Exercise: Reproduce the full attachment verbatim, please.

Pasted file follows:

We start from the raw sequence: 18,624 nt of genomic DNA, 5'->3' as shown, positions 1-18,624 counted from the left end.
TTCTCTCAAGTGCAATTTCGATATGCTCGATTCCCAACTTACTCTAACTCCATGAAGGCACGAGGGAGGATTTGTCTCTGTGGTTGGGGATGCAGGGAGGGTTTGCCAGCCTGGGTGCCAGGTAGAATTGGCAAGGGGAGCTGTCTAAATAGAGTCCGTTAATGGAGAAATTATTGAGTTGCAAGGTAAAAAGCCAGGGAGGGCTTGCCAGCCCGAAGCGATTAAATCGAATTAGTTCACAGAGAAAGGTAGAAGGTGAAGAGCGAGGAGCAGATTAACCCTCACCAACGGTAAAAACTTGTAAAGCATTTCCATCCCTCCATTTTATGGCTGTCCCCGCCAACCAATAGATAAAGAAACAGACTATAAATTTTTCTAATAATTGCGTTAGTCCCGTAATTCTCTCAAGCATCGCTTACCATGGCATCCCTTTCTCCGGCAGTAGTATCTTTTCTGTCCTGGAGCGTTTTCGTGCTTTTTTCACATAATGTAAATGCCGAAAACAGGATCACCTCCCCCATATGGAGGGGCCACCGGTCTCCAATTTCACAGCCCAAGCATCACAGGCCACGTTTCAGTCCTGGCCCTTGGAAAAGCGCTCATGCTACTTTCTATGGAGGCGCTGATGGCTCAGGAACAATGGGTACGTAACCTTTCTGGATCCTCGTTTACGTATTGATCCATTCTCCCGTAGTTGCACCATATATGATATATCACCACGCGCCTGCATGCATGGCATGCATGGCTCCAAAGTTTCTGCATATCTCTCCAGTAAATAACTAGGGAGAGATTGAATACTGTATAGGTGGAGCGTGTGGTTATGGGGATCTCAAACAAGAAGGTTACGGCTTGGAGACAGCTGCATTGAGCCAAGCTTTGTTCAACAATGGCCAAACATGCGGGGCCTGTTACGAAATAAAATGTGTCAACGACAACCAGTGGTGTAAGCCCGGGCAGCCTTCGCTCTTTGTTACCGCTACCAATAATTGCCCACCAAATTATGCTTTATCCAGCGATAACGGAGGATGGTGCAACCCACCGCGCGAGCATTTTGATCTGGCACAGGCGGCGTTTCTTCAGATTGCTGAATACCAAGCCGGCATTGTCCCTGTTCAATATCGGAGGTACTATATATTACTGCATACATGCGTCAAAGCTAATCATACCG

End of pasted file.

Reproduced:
We start from the raw sequence: 18,624 nt of genomic DNA, 5'->3' as shown, positions 1-18,624 counted from the left end.
TTCTCTCAAGTGCAATTTCGATATGCTCGATTCCCAACTTACTCTAACTCCATGAAGGCACGAGGGAGGATTTGTCTCTGTGGTTGGGGATGCAGGGAGGGTTTGCCAGCCTGGGTGCCAGGTAGAATTGGCAAGGGGAGCTGTCTAAATAGAGTCCGTTAATGGAGAAATTATTGAGTTGCAAGGTAAAAAGCCAGGGAGGGCTTGCCAGCCCGAAGCGATTAAATCGAATTAGTTCACAGAGAAAGGTAGAAGGTGAAGAGCGAGGAGCAGATTAACCCTCACCAACGGTAAAAACTTGTAAAGCATTTCCATCCCTCCATTTTATGGCTGTCCCCGCCAACCAATAGATAAAGAAACAGACTATAAATTTTTCTAATAATTGCGTTAGTCCCGTAATTCTCTCAAGCATCGCTTACCATGGCATCCCTTTCTCCGGCAGTAGTATCTTTTCTGTCCTGGAGCGTTTTCGTGCTTTTTTCACATAATGTAAATGCCGAAAACAGGATCACCTCCCCCATATGGAGGGGCCACCGGTCTCCAATTTCACAGCCCAAGCATCACAGGCCACGTTTCAGTCCTGGCCCTTGGAAAAGCGCTCATGCTACTTTCTATGGAGGCGCTGATGGCTCAGGAACAATGGGTACGTAACCTTTCTGGATCCTCGTTTACGTATTGATCCATTCTCCCGTAGTTGCACCATATATGATATATCACCACGCGCCTGCATGCATGGCATGCATGGCTCCAAAGTTTCTGCATATCTCTCCAGTAAATAACTAGGGAGAGATTGAATACTGTATAGGTGGAGCGTGTGGTTATGGGGATCTCAAACAAGAAGGTTACGGCTTGGAGACAGCTGCATTGAGCCAAGCTTTGTTCAACAATGGCCAAACATGCGGGGCCTGTTACGAAATAAAATGTGTCAACGACAACCAGTGGTGTAAGCCCGGGCAGCCTTCGCTCTTTGTTACCGCTACCAATAATTGCCCACCAAATTATGCTTTATCCAGCGATAACGGAGGATGGTGCAACCCACCGCGCGAGCATTTTGATCTGGCACAGGCGGCGTTTCTTCAGATTGCTGAATACCAAGCCGGCATTGTCCCTGTTCAATATCGGAGGTACTATATATTACTGCATACATGCGTCAAAGCTAATCATACCG